Are the Neutrals Working for Themselves? Chapter 29
Michael Watkins is an associate professor at Harvard Business School in Boston, where he teaches courses on negotiation. This article is adapted from Chapter 7 of the author’s book, “Breakthrough Business Negotiation: A Toolbox for Managers,” Jossey-Bass (April 2002), which won a book prize in CPR’s 2002 Awards for Excellence in ADR.
Different types of third-party interveners can play constructive roles in managing and resolving conflicts. Traditional mediators are one well-recognized type of intervener. Others include arbitrators, whose coercive power equips them to impose settlement terms on the contending parties, and negotiators, who pursue their own interests by bargaining with the contending parties to end the dispute. What roles can these different types of interveners play and what core dilemmas do they confront as they do so?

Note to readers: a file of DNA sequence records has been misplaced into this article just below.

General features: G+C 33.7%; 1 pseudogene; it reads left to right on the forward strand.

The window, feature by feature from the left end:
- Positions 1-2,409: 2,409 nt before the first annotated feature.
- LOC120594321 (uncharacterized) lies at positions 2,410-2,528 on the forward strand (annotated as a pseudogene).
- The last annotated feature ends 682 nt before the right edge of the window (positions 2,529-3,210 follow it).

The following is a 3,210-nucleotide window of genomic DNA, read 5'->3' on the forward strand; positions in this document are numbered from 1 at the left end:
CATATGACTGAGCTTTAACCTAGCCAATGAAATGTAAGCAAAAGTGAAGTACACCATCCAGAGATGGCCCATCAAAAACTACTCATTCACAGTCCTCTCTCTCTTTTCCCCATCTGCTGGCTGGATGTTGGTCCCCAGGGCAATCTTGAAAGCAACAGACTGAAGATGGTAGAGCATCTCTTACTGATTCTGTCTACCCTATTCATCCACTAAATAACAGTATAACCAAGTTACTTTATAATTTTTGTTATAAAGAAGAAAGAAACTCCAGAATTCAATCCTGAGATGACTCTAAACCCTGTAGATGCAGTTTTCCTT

To understand the roles that interveners can play, it is useful to explore why third parties intervene in conflicts and to identify the sources of their power. Why do outside parties decide to intervene in conflicts? They may be invited in. But even “impartial” mediators may be pursuing personal or institutional goals, such as enhanced reputation. And many otherwise-neutral mediators (who have no pre-existing bias toward one or another of the disputants) nevertheless have a substantial “bias toward settlement.”
Other outside parties insert themselves into a conflict because it threatens their vital interests. If a conflict “spills over,” affected outside parties have a powerful incentive to minimize the damage. And outsiders partial to one of the disputants try to influence the conflict in favor of their allies.
Third parties can wield three types of power and their roles in conflicts are strongly shaped by their sources of power: facilitative power, coercive power, and bargaining power.